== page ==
The Chinese state is also engaged in a dangerous arms race – increasing in spending on military equipment by 15% year on year since 2000. US arms spending still dwarfs China’s, but the Stockholm Independent Peace Research institute estimates that in 1989 US arms spending was 30 times greater than China’s, ten times greater in 2000 but less than three times greater in 2016. As the Chinese economy expands it funnels ever greater resources into military spending, adding to the dangers underpinning the struggle for dominance in the global capitalist system.
The final challenge faced by the CCP is from its own working classes. Historically the state has managed this conflict through a mixture of highly organised repression and control. In terms of repression, the Hukou system works as an important deterrent to work place resistance as rural workers risk being sent back to the regions if they are seen to be ‘troublemakers’. The CCP also relies on state run trade unions to dampen down factory struggles and the segmentation of the Chinese workforce into migrant/indigenous, formal/informal and state/private sector workers. So far this has kept the level of class struggle from generalising into a challenge to the state, but it remains a fact that up to 20 million workers have gone on strike over the last two decades. Most of these strikes have remained localised and self-limiting (looking for wages rather than political power), but this may not remain the case as inequality increases and corruption spirals out of control. Taken together the difficulties associated with working class resistance and foreign imperialist competition create significant challenges for the CCP, particularly if the economy deviates in any way from its current levels of economic growth.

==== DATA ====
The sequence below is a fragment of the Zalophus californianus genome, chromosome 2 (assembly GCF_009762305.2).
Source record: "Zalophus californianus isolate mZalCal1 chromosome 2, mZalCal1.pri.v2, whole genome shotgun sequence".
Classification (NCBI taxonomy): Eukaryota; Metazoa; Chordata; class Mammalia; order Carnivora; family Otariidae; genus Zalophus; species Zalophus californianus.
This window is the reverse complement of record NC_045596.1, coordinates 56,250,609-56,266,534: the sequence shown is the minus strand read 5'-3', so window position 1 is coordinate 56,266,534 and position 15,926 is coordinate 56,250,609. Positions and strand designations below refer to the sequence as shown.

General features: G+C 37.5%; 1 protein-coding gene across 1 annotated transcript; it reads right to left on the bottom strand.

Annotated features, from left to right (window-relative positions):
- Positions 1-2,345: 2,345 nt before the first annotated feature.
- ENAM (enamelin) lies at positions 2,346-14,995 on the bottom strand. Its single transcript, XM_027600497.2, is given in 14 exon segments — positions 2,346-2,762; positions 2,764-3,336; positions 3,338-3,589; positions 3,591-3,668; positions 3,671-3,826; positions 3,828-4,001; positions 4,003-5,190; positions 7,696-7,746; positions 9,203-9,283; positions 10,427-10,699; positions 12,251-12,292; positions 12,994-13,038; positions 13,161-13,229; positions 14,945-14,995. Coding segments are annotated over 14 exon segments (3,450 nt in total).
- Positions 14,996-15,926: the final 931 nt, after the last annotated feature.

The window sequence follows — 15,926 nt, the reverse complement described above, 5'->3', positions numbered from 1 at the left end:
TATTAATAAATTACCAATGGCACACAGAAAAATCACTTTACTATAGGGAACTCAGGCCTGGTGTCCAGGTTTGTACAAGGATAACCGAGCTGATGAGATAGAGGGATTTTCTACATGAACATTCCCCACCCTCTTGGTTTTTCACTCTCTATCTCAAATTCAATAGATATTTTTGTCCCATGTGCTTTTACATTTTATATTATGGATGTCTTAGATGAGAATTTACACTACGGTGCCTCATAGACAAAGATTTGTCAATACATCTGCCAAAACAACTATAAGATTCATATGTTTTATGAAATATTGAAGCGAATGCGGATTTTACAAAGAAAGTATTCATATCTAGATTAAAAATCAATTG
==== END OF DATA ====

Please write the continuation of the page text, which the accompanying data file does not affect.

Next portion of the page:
So far, the CCP has manged to control the trajectory of Chinese capitalism but whether it can continue to do this into the future remains an open, and important question. If the major challenge comes from Western Imperialism, the world could be in for yet more war, misery and destruction. If it comes from the working classes, it could rock the global capitalist system in a way that has never been seen before.